Safety of Zileuton (Zyflo) in Combination With Imatinib Mesylate (Gleevec) in CML.
The leukemic stem cells (LSCs) are cells that self- renew and give rise to leukemia. Eradication of LSC is required for cure. In chronic myelogenous leukemia (CML) LSCs are not eradicated by imatinib (Gleevec) alone. Recent discovery by Dr. Shaoguang Li at University of Massachusetts indicates that the LSCs can be targeted by a new drug zileuton (Chen et al. Nature Genetics 2009; 41:783-792). Zileuton (approved for asthma) will be tested in a combination with Gleevec. This combination has not been used previously to treat leukemia.
This is a Phase I study. The goal of this research is to evaluate the safety of the standard anti-cancer drug imatinib and experimental drug zileuton.
|Study Design:||Endpoint Classification: Safety/Efficacy Study
Intervention Model: Single Group Assignment
Masking: Open Label
Primary Purpose: Treatment
|Official Title:||Phase I Study to Evaluate the Safety of Zileuton (Zyflo) in Combination With Imatinib Mesylate (Gleevec) in Patients With Chronic Myelogenous Leukemia|
- To define toxicity and safety profile of zileuton combined with imatinib in patients with CML [ Time Frame: Throughout the study ] [ Designated as safety issue: Yes ]
- To assess the efficacy of zileuton combined with imatinib in terms of (See Description) [ Time Frame: Throughout the study ] [ Designated as safety issue: Yes ]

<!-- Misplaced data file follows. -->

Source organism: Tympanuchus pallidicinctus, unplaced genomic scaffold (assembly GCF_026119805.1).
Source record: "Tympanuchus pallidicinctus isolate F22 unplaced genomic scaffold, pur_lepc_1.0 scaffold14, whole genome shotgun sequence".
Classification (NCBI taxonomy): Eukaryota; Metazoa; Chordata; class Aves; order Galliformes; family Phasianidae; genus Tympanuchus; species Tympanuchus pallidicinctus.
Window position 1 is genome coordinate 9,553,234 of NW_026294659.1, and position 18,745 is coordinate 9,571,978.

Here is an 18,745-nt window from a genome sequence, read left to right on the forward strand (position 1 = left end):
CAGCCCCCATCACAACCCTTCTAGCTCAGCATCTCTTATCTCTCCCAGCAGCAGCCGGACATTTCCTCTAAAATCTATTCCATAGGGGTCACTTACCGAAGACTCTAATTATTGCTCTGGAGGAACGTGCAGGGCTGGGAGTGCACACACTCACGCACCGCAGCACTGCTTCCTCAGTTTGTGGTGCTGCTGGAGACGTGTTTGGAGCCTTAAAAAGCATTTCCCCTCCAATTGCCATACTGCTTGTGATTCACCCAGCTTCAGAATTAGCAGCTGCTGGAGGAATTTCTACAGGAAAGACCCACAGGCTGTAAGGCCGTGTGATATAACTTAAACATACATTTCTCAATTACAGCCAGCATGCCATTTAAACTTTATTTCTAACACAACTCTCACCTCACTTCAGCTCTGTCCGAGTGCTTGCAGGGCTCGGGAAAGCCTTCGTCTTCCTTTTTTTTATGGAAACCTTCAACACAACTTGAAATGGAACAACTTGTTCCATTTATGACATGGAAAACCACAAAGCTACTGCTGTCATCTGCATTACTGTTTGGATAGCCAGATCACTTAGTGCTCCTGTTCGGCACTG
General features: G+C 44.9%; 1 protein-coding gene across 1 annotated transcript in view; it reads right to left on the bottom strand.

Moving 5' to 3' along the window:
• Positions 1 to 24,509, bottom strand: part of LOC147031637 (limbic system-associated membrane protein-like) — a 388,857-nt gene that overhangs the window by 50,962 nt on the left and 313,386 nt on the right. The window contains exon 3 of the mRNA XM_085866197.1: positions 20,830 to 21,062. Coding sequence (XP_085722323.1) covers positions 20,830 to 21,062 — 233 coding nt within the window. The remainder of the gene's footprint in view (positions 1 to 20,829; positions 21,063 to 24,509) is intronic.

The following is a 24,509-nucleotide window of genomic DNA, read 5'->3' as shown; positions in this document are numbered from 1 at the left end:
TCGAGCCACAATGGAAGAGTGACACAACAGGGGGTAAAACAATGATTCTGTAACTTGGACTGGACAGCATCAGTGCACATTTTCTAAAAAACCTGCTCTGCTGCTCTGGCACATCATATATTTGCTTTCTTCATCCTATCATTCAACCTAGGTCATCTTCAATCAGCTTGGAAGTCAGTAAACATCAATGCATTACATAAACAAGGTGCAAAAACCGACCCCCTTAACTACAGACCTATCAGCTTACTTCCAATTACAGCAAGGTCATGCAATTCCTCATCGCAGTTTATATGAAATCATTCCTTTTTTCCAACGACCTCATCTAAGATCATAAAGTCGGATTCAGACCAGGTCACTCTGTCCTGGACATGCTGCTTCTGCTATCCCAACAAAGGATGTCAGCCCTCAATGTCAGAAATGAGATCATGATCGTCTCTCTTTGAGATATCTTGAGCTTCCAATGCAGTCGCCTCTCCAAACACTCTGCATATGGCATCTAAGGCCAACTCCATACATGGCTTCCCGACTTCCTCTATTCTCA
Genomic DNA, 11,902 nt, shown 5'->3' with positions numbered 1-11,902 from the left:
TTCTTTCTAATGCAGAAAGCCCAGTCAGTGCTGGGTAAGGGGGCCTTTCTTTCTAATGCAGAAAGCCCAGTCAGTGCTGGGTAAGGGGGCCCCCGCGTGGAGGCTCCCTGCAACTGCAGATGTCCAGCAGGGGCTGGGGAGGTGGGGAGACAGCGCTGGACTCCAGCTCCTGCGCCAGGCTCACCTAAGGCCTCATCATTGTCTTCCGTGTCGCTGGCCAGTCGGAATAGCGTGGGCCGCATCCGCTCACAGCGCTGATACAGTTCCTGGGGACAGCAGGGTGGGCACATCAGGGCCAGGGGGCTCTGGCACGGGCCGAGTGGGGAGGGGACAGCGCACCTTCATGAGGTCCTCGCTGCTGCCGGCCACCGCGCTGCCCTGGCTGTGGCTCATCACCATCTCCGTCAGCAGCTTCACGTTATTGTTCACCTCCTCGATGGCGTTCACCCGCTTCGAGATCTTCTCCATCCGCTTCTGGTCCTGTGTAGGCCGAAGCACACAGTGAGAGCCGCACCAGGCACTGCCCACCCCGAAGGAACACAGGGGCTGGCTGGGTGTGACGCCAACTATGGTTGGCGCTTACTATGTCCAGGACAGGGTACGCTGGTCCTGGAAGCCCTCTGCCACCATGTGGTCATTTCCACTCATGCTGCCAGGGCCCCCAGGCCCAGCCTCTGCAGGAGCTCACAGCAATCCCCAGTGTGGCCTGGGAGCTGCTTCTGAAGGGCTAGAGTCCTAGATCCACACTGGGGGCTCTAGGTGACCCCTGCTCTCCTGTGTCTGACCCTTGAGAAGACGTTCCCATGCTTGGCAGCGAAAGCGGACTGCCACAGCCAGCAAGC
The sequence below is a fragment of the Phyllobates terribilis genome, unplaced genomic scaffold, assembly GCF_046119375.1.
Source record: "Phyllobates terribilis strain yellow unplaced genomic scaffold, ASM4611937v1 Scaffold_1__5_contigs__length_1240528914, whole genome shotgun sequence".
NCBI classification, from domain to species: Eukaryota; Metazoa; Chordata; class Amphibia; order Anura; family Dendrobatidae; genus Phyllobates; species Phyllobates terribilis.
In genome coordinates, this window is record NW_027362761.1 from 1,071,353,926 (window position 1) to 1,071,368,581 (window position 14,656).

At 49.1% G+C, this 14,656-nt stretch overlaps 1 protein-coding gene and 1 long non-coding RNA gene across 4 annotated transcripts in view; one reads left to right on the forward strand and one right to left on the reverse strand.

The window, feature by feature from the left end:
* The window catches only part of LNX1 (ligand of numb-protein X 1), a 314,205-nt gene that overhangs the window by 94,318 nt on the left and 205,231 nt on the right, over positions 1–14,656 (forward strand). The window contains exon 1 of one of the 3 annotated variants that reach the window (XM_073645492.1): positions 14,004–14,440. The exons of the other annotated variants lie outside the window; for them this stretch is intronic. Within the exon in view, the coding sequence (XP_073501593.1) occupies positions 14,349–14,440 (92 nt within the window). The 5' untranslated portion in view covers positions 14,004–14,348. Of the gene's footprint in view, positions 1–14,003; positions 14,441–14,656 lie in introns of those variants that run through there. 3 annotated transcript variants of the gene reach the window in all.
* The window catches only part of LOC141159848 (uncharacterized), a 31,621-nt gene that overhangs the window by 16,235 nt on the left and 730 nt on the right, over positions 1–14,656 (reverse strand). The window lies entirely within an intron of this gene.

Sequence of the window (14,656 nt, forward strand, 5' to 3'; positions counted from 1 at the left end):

- Level of 5-lipoxygenase (5-LO) blockade
- The rate of complete hematological response
- The rate of complete cytogenetic response
- The rate of major molecular response
|Study Start Date:||January 2010|
|Estimated Study Completion Date:||December 2014|
|Primary Completion Date:||October 2012 (Final data collection date for primary outcome measure)|
|Experimental: single arm of experimental drug combination||
Imatinib combined with Zileuton
Other Name: Zyflo
More than twenty two thousand people live with chronic myelogenous leukemia in the United States and more than five thousand people are expected to be diagnosed this year. The majority of patients with this disease are diagnosed in what is called the chronic phase. The standard treatment for this phase of the disease is therapy with a medication called imatinib. This treatment can diminish the amount of disease to very low levels that only very sensitive and specialized techniques can measure; it does not, however, provide a cure.
Dr. Shaoguang Li and colleagues at University of Massachusetts have published a unique discovery that the arachidonate 5-lipoxygenase (5-LO) gene (Alox5) is a critical regulator for LSCs in BCR-ABL-induced CML (Chen Y et al. Loss of the Alox5 gene impairs leukemia stem cells and prevents chronic myeloid leukemia. Nature Genetics 41:783-792, 2009). In the absence of Alox5, BCR-ABL failed to induce CML in preclinical studies. While deficiency in Alox5 had no effect on normal hematopoiesis, impairment of the LSCs function through differentiation and cell division of CML LSCs was observed. This defect led to a depletion of LSCs and a failure of CML development. Treatment with a 5-LO inhibitor (zileuton) also impaired the function of LSCs and prolonged survival. These results demonstrate that a specific target gene can be found in cancer stem cells and its inhibition can completely inhibit the function of these stem cells. These findings provide an exciting opportunity to develop the first anti-cancer stem cell therapy for treating CML.
|United States, Massachusetts|
|University of Massachusetts Medical School|
|Worcester, Massachusetts, United States, 01655|
|Principal Investigator:||Jan Cerny, MD, PhD||University of Massachusetts, Worcester|